Also in 1980, Teena Marie released her third LP, Irons in the Fire, for which she handled all writing and production herself, including the horn and rhythm arrangements of her band and all backing vocals, all considered rare at the time for a female artist.[10] The single “I Need Your Lovin'” (#37 Pop, No. 9 Black Singles) brought Teena Marie her first top 40 hit. This single also peaked at No. 28 in the UK chart. That same year, Teena Marie appeared on James’s hugely successful album, Street Songs, with the duet “Fire and Desire”. In an interview, Teena Marie said she had a fever at the time yet managed to record her vocals in one take. After the session, she was driven to a hospital. The two would perform the single at the 2004 BET Awards, which would be their last TV appearance with one another as Rick James died later that year.[13]

Teena Marie continued her success with Motown in 1981, with the release of It Must Be Magic (#2 Black Albums Chart), her first gold record, which included her then biggest hit on R&B, “Square Biz” (#3 Black Singles). Other notable tracks include “Portuguese Love” (featuring a brief, uncredited cameo by James, No. 54 Black Singles), the title track “It Must be Magic” (#30 Black Singles), and album only track “Yes Indeed”, which she cited as a personal favorite.[citation needed]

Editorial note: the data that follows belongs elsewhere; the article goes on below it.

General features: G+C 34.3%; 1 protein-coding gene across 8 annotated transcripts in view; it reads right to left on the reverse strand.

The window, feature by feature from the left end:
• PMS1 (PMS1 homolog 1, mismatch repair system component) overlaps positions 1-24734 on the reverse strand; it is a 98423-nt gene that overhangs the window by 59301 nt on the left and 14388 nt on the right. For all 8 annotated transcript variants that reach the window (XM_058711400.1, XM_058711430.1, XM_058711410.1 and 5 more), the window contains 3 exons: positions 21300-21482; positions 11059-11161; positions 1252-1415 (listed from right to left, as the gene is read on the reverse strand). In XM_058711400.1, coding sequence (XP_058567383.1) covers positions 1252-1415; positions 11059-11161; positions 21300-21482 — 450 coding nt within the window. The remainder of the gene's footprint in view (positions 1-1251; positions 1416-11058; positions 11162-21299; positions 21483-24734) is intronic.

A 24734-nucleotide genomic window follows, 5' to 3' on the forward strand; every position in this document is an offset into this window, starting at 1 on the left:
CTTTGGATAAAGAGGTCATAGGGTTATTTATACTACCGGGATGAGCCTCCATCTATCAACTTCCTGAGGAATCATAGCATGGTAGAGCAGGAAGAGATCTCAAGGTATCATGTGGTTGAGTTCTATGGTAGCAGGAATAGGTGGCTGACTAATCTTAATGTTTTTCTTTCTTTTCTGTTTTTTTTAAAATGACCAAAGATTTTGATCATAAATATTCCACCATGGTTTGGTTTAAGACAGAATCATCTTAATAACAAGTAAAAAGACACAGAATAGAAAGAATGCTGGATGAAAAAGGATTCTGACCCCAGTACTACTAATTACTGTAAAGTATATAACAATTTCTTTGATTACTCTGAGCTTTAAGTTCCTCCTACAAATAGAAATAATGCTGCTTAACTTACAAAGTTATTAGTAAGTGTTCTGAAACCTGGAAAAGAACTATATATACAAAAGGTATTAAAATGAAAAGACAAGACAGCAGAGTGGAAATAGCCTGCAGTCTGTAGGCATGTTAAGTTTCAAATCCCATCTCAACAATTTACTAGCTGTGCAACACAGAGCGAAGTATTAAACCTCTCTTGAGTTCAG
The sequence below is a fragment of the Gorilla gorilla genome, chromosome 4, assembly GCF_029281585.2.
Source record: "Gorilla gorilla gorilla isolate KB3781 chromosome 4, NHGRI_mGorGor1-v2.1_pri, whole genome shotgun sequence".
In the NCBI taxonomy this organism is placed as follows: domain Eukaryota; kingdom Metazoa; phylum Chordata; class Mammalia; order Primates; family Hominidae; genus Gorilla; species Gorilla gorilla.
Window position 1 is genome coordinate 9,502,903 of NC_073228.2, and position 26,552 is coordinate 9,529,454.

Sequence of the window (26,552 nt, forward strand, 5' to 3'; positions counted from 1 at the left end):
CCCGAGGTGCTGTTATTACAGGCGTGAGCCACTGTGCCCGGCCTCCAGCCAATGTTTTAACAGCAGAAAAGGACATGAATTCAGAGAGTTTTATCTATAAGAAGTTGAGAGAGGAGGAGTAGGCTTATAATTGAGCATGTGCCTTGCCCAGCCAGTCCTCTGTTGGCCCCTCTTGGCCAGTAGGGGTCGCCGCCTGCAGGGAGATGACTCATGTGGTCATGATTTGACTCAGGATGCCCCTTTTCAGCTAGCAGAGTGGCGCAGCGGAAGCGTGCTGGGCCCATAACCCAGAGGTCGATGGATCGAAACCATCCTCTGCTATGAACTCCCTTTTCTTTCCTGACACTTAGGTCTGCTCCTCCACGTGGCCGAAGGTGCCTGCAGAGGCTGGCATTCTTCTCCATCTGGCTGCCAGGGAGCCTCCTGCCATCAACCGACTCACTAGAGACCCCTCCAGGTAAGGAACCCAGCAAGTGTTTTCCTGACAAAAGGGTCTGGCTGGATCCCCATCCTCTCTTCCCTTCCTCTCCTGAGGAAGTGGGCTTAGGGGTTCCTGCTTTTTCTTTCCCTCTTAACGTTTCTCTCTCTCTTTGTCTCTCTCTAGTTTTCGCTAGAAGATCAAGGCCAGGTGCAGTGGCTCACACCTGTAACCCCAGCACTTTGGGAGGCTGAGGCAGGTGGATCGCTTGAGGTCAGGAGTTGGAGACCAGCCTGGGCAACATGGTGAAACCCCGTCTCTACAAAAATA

In 1982, Teena Marie got into a heated legal battle with Motown Records over her contract and disagreements about releasing her new material.[14] The lawsuit resulted in “The Brockert Initiative”, which made it illegal for a record company to keep an artist under contract without releasing new material for that artist. In such instances, artists are able to sign and release with another label instead of being held back by an unsupportive one. Teena Marie commented on the law in an LA Times article, saying, “It wasn’t something I set out to do. I just wanted to get away from Motown and have a good life. But it helped a lot of people, like Luther Vandross and the Mary Jane Girls, and a lot of different artists, to be able to get out of their contracts.”[15] She left Motown as the label’s most successful white solo act.

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“Polk Salad Annie” by Tony Joe White.

“Polk Salad Annie”  by Tony Joe White.

“Polk Salad Annie” is a 1968 song written and performed by Tony Joe White.[1] It was recorded in Muscle Shoals, Alabama. Its lyrics describe the lifestyle of a poor rural Southern girl and her family. Traditionally, the term to describe the type of food highlighted in the song is polk or poke sallet, a cooked greens dish made from pokeweed.[2] Its 1969 single release peaked at Number 8 on the Billboard Hot 100. In Canada, the song made #10 on the RPM Magazine Hot Singles chart.
Song